Cumulative miles driven in February, 2016, were up 5.6 percent compared to February, 2015, Blessing said. Unfortunately, inexperienced drivers are at the helm for a good portion of those miles.
A severe shortage of experienced commercial drivers — nearing 50,000 by the end of 2015, according to the American Trucking Association — means a limited pool to choose from. Drivers completing unfamiliar routes or lacking practice behind the wheel translate into more accidents, but companies facing intense competition for experienced drivers with good driving records may be tempted to let risk management best practices slip, like proper driver screening and training.
Distracted driving, whether it’s as a result of using a phone, eating, or reading directions, is another factor contributing to the number of accidents on the road. Recent findings from the National Safety Council indicate that as much as 27% of crashes involved drivers talking or texting on cell phones.
The factors driving increased frequency in the commercial auto market.
In addition to increased frequency, a variety of other factors are driving up claim severity, resulting in higher payments for both bodily injury and property damage.
Treating those injured in a commercial auto accident is more expensive than ever as medical costs rise at a faster rate than the overall Consumer Price Index.
“Medical inflation continues to go up by about three percent, whereas the core CPI is closer to two percent,” Blessing said.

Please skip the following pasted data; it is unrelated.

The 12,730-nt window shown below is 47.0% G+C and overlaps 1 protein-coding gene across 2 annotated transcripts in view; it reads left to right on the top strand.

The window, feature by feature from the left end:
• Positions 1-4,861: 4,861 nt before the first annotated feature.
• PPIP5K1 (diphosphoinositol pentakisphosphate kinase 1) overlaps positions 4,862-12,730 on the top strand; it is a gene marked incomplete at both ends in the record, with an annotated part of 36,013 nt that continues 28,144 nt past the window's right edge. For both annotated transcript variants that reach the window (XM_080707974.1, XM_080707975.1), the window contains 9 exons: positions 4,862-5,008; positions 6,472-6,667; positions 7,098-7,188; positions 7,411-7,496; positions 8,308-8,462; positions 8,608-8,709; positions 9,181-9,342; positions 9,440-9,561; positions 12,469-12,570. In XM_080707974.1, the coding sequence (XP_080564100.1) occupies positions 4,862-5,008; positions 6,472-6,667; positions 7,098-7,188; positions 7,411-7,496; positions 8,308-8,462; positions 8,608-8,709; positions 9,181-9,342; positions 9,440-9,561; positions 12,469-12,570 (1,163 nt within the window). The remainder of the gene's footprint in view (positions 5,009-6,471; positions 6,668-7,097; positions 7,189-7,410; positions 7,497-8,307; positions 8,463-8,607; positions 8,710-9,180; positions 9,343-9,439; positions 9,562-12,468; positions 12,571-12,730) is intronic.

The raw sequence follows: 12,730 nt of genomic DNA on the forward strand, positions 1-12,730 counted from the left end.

Changing physical medicine fee schedules in some states also drive up commercial auto claim costs. California, for example, increased the cost of physical medicine by 38 percent over the past two years and will increase it by a total of 64 percent by the end of 2017.
And then there is the cost of repairing and replacing damaged vehicles.
“There are a lot of new vehicles on the road, and those cost more to repair and replace,” Blessing said. “In the last few years, heavy truck sales have increased at double digit rates — 15 percent in 2014, followed by an additional 11 percent in 2015.”
The impact is seen in the industry-wide combined ratio for commercial auto coverage, which per Conning, increased from 103 in 2014 to 105 for 2015, and is forecast to grow to nearly 110 by 2018.
None of these trends show signs of slowing or reversing, especially as the advent of driverless technology introduces its own risks and makes new vehicles all the more valuable. Now is the time to reign in auto exposure, before the cost of claims balloons even further.
The factors driving up commercial auto claims severity.
Data Opens Window to Driver Behavior
To better manage the total cost of commercial auto insurance, Blessing believes risk management should focus on the driver, not just the vehicle. In this journey, fleet telematics data plays a key role, unlocking insight on the driver behavior that contributes to accidents.
“Roughly half of large fleets have telematics built into their trucks,” Blessing said. “Traditionally, they are used to improve business performance by managing maintenance and routing to better control fuel costs. But we see opportunity there to improve driver performance, and so do risk managers.”